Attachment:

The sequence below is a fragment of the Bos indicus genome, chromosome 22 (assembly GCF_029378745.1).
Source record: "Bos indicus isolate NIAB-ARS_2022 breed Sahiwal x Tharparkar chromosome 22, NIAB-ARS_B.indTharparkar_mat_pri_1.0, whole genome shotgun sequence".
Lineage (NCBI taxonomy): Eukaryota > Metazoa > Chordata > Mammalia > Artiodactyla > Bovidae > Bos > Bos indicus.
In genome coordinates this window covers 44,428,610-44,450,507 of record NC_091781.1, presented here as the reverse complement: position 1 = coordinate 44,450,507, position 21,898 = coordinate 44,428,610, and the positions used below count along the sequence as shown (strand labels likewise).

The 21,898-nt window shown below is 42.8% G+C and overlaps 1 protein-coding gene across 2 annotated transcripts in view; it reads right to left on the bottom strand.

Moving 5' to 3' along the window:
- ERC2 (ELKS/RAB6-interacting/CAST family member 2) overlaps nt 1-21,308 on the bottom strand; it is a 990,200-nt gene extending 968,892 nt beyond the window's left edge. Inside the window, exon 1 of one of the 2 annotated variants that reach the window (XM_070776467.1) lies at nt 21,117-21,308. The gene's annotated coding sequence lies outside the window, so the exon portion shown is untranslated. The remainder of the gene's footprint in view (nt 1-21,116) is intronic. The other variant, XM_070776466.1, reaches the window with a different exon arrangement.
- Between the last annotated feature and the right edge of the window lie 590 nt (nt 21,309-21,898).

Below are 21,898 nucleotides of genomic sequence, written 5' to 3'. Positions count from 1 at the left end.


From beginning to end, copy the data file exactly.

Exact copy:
The sequence below is a fragment of the Bos indicus genome, chromosome 22 (assembly GCF_029378745.1).
Source record: "Bos indicus isolate NIAB-ARS_2022 breed Sahiwal x Tharparkar chromosome 22, NIAB-ARS_B.indTharparkar_mat_pri_1.0, whole genome shotgun sequence".
Lineage (NCBI taxonomy): Eukaryota > Metazoa > Chordata > Mammalia > Artiodactyla > Bovidae > Bos > Bos indicus.
In genome coordinates this window covers 44,428,610-44,450,507 of record NC_091781.1, presented here as the reverse complement: position 1 = coordinate 44,450,507, position 21,898 = coordinate 44,428,610, and the positions used below count along the sequence as shown (strand labels likewise).

The 21,898-nt window shown below is 42.8% G+C and overlaps 1 protein-coding gene across 2 annotated transcripts in view; it reads right to left on the bottom strand.

Moving 5' to 3' along the window:
- ERC2 (ELKS/RAB6-interacting/CAST family member 2) overlaps nt 1-21,308 on the bottom strand; it is a 990,200-nt gene extending 968,892 nt beyond the window's left edge. Inside the window, exon 1 of one of the 2 annotated variants that reach the window (XM_070776467.1) lies at nt 21,117-21,308. The gene's annotated coding sequence lies outside the window, so the exon portion shown is untranslated. The remainder of the gene's footprint in view (nt 1-21,116) is intronic. The other variant, XM_070776466.1, reaches the window with a different exon arrangement.
- Between the last annotated feature and the right edge of the window lie 590 nt (nt 21,309-21,898).

Below are 21,898 nucleotides of genomic sequence, written 5' to 3'. Positions count from 1 at the left end.